Alan thinks differently from most people; while his colleagues are attempting to solve enigma and find out the codes through the traditional methods, he dares to imagine a machine that can sort through a million different codes all at once and solve the problem for them. He sees humans almost as machines, and compares his computer to a human brain, only without the emotions. When questioned by a policeman who wants to know more about what he’s hiding, Alan tells him the story of what they did at Bletchley Park and then asks him to be the judge, which will show whether he is a “machine or human” (because only humans can make emotional judgments). He does what is logical even when it alienates his peers—and even after they solve enigma, refuses to use it to save a convoy full of people, because he argues that would expose them as having cracked the uncrackable code; the Germans would revise enigma and they’d have to start all over again. He balances out the future weight of winning the war in two years, and creates a system by which he and his friends calculate impersonally which strategies to employ without causing the Germans to get suspicious. He likens his machine to “comparable to the human brain, a digital brain.” Even when his best friend dies, Alan is seeking understanding; all he can do is repeat over and over, “I don’t understand.” When Joan refuses to leave Bletchley Park, Alan tries to convince her with logic it’s not safe for her to be around him, and when that fails, he employs crude lower Fe tactics by insulting her, and telling her he never liked her; he just needed her to help him crack enigma. It fails and leaves him without a friend. Alan’s lack of people skills is a problem throughout the film; he goes over the commander’s head to Winston Churchill and gets put in charge of the department, then fires two people on the spot for being “poor” code breakers, which makes the others dislike him; he refuses to eat with them and doesn’t see why it matters, and is shocked when Joan gets them all to like her, since he doesn’t understand that he needs to be liked to get them to work with him. He makes awkward attempts in that direction, but eventually learns how to eat out with them, talk to them, and give them apples. Under stress, when he thinks he needs to marry Joan to keep her in his department and appease her parents, he confesses being gay to one of his colleagues and asks what he should do and whether he should tell her or not. In terms of his middle functions, he is firmly convinced that his machine is going to solve enigma, and is right. It takes months of work and a hundred thousand dollars, but he’s become so focused on making it work, he neglects to think about what parameters it needs to stop computing—it needs recognizable phrases as its setting. He and the others don’t even think about it being “Hail Hitler” until it dawns on him in a conversation with one of the Bletchley girls about how she can recognize the German sending the messages because he always uses the same five letter opening code. He’s considered the best mathematician in the world, and wrote a great many theoretical papers on what later became his invention of the computer.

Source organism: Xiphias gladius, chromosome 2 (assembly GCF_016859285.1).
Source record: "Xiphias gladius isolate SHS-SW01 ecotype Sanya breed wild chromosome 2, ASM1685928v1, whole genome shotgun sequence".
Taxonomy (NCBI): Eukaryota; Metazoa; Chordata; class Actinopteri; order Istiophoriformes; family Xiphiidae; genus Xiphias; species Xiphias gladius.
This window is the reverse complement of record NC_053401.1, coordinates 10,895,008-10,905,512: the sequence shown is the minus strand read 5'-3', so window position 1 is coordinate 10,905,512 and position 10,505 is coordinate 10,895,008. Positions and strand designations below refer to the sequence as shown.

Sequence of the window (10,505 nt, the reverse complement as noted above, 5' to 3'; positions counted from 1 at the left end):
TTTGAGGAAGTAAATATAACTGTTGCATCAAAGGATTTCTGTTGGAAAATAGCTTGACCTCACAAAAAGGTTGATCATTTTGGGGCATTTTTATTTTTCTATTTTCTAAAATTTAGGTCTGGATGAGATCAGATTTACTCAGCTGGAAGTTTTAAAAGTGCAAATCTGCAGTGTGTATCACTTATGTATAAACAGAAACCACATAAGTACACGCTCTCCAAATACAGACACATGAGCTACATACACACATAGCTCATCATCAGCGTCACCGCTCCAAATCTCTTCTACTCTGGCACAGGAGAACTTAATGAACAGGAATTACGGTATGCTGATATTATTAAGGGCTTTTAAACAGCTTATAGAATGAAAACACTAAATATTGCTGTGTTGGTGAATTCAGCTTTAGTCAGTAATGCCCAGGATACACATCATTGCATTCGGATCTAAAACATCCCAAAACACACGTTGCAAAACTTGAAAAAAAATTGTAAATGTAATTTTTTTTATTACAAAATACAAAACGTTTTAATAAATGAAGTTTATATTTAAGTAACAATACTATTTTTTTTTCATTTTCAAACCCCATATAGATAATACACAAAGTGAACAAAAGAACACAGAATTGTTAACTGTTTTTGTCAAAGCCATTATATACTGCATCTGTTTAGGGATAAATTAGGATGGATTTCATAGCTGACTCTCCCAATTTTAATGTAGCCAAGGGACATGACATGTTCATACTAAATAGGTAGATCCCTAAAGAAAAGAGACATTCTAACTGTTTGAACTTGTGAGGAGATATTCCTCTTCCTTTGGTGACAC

Enneagram: 5w4 sp/so

Alan is considered “insufferable” and “arrogant” by Commander Denniston, and at first, he shows no interest in befriending any of his colleagues, working with them, or even paying any attention to them. In school as a young man, he thinks the reason people beat up on him is because he’s way smarter they are, and he covers up his note-passing with a fellow student by insisting the class is too basic and simple, and they are much more advanced, so they solve complex problems above the level of the other students. This not only shows the 5’s tendency to trust their own thinking above anyone else’s, but also highlights their withdrawn stance. Withdrawn numbers do not assume they need help from anyone and it doesn’t occur to them to ask for it, which is why he is so surprised that Joan makes up with her colleagues—as an attachment number and a 6, she meets them halfway and has to teach Alan that “none of them will help you unless they like you.” Alan tends to stand on the sidelines of life, even admitting that he doesn’t like sandwiches and refusing to eat lunch with his colleagues. It takes a long time for them to warm up to him. He also compartmentalizes his thinking—he’s delighted to solve the enigma machine finally, but then won’t save a convoy full of people from German attack, because it would mean the Germans finding out they cracked enigma and wasting two years of work. He insists on feeding the admiralty data based on statistics about what they can share and what they can’t, so that the Germans do not get suspicions. His 4 wing shows up in how elitist he can be; everyone else is less intelligent than he is, and he’s shocked that Joan solves a puzzle in five minutes that takes him eight. He lacks any desire to be liked, while also feeling the burden of being different and hanging onto memories of his past that underscore the tragedy of losing his first love, Christopher, as if he assumes he can never recapture that happiness or ease his own frustrations with the world being as it is.

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